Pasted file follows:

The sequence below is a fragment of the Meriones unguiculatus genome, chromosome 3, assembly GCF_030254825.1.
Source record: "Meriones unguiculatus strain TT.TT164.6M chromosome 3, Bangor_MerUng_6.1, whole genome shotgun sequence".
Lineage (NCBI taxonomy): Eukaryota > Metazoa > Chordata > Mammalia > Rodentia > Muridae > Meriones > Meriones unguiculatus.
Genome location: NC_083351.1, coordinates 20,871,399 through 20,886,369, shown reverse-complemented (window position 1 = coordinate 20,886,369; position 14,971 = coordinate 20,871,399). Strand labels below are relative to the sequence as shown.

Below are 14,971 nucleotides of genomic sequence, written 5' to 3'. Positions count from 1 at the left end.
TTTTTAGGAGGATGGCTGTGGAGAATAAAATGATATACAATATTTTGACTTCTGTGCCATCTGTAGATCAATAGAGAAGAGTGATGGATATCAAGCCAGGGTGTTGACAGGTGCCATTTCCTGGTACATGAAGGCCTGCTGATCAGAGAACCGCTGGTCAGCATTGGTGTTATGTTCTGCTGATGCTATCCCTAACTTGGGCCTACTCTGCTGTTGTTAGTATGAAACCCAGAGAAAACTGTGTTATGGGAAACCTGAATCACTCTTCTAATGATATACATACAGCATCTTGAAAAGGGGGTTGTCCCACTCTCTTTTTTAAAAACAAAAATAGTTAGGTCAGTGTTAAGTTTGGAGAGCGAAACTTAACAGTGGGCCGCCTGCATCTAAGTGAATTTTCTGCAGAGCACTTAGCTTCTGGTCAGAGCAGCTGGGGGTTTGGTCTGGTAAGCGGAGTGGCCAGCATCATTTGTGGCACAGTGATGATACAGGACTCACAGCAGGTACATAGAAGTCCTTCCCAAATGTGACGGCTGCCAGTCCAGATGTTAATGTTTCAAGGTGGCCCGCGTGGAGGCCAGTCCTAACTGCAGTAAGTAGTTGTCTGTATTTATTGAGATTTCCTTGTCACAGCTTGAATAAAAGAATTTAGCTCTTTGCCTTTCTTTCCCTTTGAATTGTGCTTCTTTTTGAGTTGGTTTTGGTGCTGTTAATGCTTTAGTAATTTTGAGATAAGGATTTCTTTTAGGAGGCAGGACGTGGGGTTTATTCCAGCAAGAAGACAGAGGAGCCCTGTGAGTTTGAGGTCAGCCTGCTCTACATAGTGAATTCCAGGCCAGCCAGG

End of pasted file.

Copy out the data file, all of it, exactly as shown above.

The sequence below is a fragment of the Meriones unguiculatus genome, chromosome 3, assembly GCF_030254825.1.
Source record: "Meriones unguiculatus strain TT.TT164.6M chromosome 3, Bangor_MerUng_6.1, whole genome shotgun sequence".
Lineage (NCBI taxonomy): Eukaryota > Metazoa > Chordata > Mammalia > Rodentia > Muridae > Meriones > Meriones unguiculatus.
Genome location: NC_083351.1, coordinates 20,871,399 through 20,886,369, shown reverse-complemented (window position 1 = coordinate 20,886,369; position 14,971 = coordinate 20,871,399). Strand labels below are relative to the sequence as shown.

Below are 14,971 nucleotides of genomic sequence, written 5' to 3'. Positions count from 1 at the left end.
TTTTTAGGAGGATGGCTGTGGAGAATAAAATGATATACAATATTTTGACTTCTGTGCCATCTGTAGATCAATAGAGAAGAGTGATGGATATCAAGCCAGGGTGTTGACAGGTGCCATTTCCTGGTACATGAAGGCCTGCTGATCAGAGAACCGCTGGTCAGCATTGGTGTTATGTTCTGCTGATGCTATCCCTAACTTGGGCCTACTCTGCTGTTGTTAGTATGAAACCCAGAGAAAACTGTGTTATGGGAAACCTGAATCACTCTTCTAATGATATACATACAGCATCTTGAAAAGGGGGTTGTCCCACTCTCTTTTTTAAAAACAAAAATAGTTAGGTCAGTGTTAAGTTTGGAGAGCGAAACTTAACAGTGGGCCGCCTGCATCTAAGTGAATTTTCTGCAGAGCACTTAGCTTCTGGTCAGAGCAGCTGGGGGTTTGGTCTGGTAAGCGGAGTGGCCAGCATCATTTGTGGCACAGTGATGATACAGGACTCACAGCAGGTACATAGAAGTCCTTCCCAAATGTGACGGCTGCCAGTCCAGATGTTAATGTTTCAAGGTGGCCCGCGTGGAGGCCAGTCCTAACTGCAGTAAGTAGTTGTCTGTATTTATTGAGATTTCCTTGTCACAGCTTGAATAAAAGAATTTAGCTCTTTGCCTTTCTTTCCCTTTGAATTGTGCTTCTTTTTGAGTTGGTTTTGGTGCTGTTAATGCTTTAGTAATTTTGAGATAAGGATTTCTTTTAGGAGGCAGGACGTGGGGTTTATTCCAGCAAGAAGACAGAGGAGCCCTGTGAGTTTGAGGTCAGCCTGCTCTACATAGTGAATTCCAGGCCAGCCAGG